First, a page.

So here I am in the airport trying to do my work of sharing this in whatever way I can, opening the American public to connection, to cooperation, to love in a new state, a new form. I get off the plane and I take out the karatals (Indian finger cymbals) and I start singing Radhe Govinda. As we exit the plane and take the escalator upwards, while we had been individuals going our separate ways, all of sudden, for those moments, we are one united people walking together, united by the mantra and the rhythm of the hand cymbals.
As I’m walking through the airport walk-ways, people are looking over at these new sounds in the airport and it’s a unique situation because people aren’t used to seeing somebody express their self, especially somebody expressing their spiritual nature and their creative nature, really putting their self out there in a space like the airport. I’ll admit I was slightly worried that the security guards were going to come because I was singing and playing the karatals, this love vibration cutting through the hearts, like it was too much emotion, something that could waken people from their submissive state, a reason to accuse me of a terrorist act.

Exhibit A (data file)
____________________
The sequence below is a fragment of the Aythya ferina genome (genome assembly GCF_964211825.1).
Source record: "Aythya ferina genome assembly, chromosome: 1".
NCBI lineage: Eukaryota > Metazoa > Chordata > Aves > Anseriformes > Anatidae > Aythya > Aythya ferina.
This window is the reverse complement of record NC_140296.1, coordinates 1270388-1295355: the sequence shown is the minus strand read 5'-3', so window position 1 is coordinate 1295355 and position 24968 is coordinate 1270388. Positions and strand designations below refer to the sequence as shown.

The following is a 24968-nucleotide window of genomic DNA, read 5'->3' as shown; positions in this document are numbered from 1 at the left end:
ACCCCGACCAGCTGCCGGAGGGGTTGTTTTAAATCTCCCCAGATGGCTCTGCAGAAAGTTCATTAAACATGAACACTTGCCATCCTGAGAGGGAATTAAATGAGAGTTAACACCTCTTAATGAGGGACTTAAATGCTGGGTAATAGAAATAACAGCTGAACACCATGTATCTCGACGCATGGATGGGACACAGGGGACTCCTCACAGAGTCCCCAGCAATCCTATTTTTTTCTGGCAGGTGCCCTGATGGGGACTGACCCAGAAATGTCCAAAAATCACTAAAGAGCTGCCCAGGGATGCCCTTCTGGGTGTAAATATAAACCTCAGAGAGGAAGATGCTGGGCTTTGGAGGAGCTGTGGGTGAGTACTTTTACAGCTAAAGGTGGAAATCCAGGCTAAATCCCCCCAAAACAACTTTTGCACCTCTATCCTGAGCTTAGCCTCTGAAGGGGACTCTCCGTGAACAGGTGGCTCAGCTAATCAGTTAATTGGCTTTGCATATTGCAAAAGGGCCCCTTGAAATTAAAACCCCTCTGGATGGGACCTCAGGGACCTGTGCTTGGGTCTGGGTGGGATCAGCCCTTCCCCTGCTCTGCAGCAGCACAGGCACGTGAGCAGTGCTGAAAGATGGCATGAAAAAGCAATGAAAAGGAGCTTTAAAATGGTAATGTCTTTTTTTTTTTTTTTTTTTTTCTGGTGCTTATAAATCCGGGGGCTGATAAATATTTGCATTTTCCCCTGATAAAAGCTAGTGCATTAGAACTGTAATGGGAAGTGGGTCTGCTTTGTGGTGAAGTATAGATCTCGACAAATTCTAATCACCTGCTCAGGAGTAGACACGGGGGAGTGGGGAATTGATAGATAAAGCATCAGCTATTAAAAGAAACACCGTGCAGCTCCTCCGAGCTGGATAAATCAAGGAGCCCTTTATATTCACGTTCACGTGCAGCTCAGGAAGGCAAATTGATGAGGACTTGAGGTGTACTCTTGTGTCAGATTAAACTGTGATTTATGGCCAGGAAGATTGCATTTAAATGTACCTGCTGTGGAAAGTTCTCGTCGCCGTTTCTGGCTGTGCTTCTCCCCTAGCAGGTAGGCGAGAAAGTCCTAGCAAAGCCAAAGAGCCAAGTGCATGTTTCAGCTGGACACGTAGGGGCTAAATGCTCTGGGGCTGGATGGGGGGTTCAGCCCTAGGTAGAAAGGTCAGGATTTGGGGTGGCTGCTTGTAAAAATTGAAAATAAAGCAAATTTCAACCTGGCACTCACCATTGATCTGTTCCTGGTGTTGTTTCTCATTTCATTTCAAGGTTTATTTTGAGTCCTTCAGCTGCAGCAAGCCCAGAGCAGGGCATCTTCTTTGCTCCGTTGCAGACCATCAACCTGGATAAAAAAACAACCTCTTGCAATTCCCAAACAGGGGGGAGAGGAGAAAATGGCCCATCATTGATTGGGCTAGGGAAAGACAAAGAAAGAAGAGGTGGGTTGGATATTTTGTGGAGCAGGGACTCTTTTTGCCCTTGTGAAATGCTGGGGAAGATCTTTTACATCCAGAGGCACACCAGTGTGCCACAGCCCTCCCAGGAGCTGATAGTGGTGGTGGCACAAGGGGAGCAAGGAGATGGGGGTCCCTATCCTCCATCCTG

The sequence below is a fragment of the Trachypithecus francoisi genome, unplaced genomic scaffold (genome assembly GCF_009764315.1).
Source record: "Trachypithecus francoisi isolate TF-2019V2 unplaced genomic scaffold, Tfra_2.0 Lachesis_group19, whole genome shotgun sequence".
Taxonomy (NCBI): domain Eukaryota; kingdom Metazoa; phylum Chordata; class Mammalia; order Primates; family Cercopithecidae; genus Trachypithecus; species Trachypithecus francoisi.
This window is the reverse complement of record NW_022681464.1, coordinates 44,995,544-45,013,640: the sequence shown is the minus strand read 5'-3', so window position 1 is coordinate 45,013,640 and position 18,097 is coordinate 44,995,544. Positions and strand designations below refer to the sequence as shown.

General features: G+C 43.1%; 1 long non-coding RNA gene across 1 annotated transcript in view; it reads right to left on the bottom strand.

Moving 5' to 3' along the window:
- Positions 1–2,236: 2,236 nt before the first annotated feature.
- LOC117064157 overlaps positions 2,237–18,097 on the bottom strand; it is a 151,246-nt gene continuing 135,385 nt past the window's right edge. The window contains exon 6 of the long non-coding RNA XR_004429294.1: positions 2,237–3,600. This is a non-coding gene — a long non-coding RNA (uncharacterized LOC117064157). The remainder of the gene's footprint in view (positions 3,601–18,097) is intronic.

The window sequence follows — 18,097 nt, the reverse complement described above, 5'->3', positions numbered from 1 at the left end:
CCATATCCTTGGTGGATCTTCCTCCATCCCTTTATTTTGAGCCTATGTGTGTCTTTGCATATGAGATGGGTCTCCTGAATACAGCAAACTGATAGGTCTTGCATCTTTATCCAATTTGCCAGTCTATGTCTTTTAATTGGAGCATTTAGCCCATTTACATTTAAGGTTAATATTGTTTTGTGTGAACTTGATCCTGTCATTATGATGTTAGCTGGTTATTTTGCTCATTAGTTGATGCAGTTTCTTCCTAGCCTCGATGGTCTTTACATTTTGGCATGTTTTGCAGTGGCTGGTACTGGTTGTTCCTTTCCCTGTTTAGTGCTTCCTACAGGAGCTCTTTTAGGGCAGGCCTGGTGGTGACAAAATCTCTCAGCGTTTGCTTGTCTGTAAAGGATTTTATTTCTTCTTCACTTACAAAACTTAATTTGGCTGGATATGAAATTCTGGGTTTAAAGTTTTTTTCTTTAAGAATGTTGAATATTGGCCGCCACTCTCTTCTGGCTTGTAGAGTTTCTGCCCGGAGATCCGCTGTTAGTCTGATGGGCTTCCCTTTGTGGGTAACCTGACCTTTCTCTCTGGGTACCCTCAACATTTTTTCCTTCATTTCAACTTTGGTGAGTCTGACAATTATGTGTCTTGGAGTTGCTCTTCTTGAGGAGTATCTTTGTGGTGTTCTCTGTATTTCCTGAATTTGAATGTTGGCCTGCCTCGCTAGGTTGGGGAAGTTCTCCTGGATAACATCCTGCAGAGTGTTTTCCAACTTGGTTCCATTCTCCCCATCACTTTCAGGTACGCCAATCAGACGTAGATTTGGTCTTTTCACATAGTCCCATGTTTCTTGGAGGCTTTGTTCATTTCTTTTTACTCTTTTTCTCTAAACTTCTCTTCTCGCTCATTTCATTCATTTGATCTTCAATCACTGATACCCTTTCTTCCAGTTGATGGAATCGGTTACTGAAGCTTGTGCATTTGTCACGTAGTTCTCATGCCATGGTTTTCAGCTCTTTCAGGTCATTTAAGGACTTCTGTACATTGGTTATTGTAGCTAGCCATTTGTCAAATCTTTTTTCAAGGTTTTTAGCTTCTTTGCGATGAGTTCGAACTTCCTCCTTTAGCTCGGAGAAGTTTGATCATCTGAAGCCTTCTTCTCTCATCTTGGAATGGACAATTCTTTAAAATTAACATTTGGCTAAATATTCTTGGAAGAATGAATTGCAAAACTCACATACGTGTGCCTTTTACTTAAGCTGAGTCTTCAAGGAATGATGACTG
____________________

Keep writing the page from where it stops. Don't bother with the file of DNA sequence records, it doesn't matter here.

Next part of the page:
And I got a good amount of positive reaction and smiles that hadn’t been there moments before, and I heard some people calling their loved ones immediately on their telephone in a state that was more cheerful than they would have been and talking about what I was doing. And I made my way up top to the bus station to catch my bus back to Boulder and just really singing out. And people were really resonating with this, tears in people’s eyes, tears in my eyes as I sing, of just feeling the human heart share itself in a public place in America without any attachments or needs to receive anything back.
C.C. White brings her entire being into her soul-kirtan.
It’s really about just acknowledging each other. And at first it may seem like we are just acknowledging each other individually, but what we are really doing is acknowledging each other at a soul level. We are all coming from the same place, at the roots we are all the same being, and this is what yoga is about, reuniting with the divine self that is inside all of us, and we can do this by just acknowledging each and every person we come across.